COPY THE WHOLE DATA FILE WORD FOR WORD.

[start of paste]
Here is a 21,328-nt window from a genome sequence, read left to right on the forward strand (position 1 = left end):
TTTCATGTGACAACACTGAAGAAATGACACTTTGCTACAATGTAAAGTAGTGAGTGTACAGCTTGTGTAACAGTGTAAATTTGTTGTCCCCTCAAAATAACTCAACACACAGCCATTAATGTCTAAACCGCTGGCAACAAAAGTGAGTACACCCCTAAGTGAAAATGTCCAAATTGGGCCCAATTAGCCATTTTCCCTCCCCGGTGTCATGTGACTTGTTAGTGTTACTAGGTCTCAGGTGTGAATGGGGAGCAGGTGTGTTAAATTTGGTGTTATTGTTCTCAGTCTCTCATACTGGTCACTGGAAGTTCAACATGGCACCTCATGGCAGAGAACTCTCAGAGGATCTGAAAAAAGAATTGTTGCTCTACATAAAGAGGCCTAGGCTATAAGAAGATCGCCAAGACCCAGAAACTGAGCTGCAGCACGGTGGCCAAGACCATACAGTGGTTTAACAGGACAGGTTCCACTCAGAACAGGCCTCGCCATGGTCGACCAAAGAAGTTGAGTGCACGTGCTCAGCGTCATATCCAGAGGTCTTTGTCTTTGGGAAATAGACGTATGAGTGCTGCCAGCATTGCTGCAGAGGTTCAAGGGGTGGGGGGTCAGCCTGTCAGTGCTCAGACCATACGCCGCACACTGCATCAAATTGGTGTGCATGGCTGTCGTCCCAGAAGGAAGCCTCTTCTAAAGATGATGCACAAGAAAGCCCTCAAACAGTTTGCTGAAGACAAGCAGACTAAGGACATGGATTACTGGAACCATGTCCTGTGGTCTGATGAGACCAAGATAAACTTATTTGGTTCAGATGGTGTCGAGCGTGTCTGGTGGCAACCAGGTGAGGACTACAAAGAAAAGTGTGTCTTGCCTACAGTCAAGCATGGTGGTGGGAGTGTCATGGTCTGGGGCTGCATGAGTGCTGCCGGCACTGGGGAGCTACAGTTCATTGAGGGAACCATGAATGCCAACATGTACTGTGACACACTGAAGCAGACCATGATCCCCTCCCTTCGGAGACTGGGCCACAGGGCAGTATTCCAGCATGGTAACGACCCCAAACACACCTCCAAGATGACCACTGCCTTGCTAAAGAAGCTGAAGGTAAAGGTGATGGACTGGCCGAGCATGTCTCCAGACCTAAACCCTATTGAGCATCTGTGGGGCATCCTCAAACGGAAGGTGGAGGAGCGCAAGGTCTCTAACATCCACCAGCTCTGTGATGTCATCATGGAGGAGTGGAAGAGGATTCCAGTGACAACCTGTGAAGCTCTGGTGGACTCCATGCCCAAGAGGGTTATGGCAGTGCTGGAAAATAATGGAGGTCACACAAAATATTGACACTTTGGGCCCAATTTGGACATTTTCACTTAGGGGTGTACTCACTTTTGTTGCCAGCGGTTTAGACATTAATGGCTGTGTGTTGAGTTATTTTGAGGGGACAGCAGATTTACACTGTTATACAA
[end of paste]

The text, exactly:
Here is a 21,328-nt window from a genome sequence, read left to right on the forward strand (position 1 = left end):
TTTCATGTGACAACACTGAAGAAATGACACTTTGCTACAATGTAAAGTAGTGAGTGTACAGCTTGTGTAACAGTGTAAATTTGTTGTCCCCTCAAAATAACTCAACACACAGCCATTAATGTCTAAACCGCTGGCAACAAAAGTGAGTACACCCCTAAGTGAAAATGTCCAAATTGGGCCCAATTAGCCATTTTCCCTCCCCGGTGTCATGTGACTTGTTAGTGTTACTAGGTCTCAGGTGTGAATGGGGAGCAGGTGTGTTAAATTTGGTGTTATTGTTCTCAGTCTCTCATACTGGTCACTGGAAGTTCAACATGGCACCTCATGGCAGAGAACTCTCAGAGGATCTGAAAAAAGAATTGTTGCTCTACATAAAGAGGCCTAGGCTATAAGAAGATCGCCAAGACCCAGAAACTGAGCTGCAGCACGGTGGCCAAGACCATACAGTGGTTTAACAGGACAGGTTCCACTCAGAACAGGCCTCGCCATGGTCGACCAAAGAAGTTGAGTGCACGTGCTCAGCGTCATATCCAGAGGTCTTTGTCTTTGGGAAATAGACGTATGAGTGCTGCCAGCATTGCTGCAGAGGTTCAAGGGGTGGGGGGTCAGCCTGTCAGTGCTCAGACCATACGCCGCACACTGCATCAAATTGGTGTGCATGGCTGTCGTCCCAGAAGGAAGCCTCTTCTAAAGATGATGCACAAGAAAGCCCTCAAACAGTTTGCTGAAGACAAGCAGACTAAGGACATGGATTACTGGAACCATGTCCTGTGGTCTGATGAGACCAAGATAAACTTATTTGGTTCAGATGGTGTCGAGCGTGTCTGGTGGCAACCAGGTGAGGACTACAAAGAAAAGTGTGTCTTGCCTACAGTCAAGCATGGTGGTGGGAGTGTCATGGTCTGGGGCTGCATGAGTGCTGCCGGCACTGGGGAGCTACAGTTCATTGAGGGAACCATGAATGCCAACATGTACTGTGACACACTGAAGCAGACCATGATCCCCTCCCTTCGGAGACTGGGCCACAGGGCAGTATTCCAGCATGGTAACGACCCCAAACACACCTCCAAGATGACCACTGCCTTGCTAAAGAAGCTGAAGGTAAAGGTGATGGACTGGCCGAGCATGTCTCCAGACCTAAACCCTATTGAGCATCTGTGGGGCATCCTCAAACGGAAGGTGGAGGAGCGCAAGGTCTCTAACATCCACCAGCTCTGTGATGTCATCATGGAGGAGTGGAAGAGGATTCCAGTGACAACCTGTGAAGCTCTGGTGGACTCCATGCCCAAGAGGGTTATGGCAGTGCTGGAAAATAATGGAGGTCACACAAAATATTGACACTTTGGGCCCAATTTGGACATTTTCACTTAGGGGTGTACTCACTTTTGTTGCCAGCGGTTTAGACATTAATGGCTGTGTGTTGAGTTATTTTGAGGGGACAGCAGATTTACACTGTTATACAA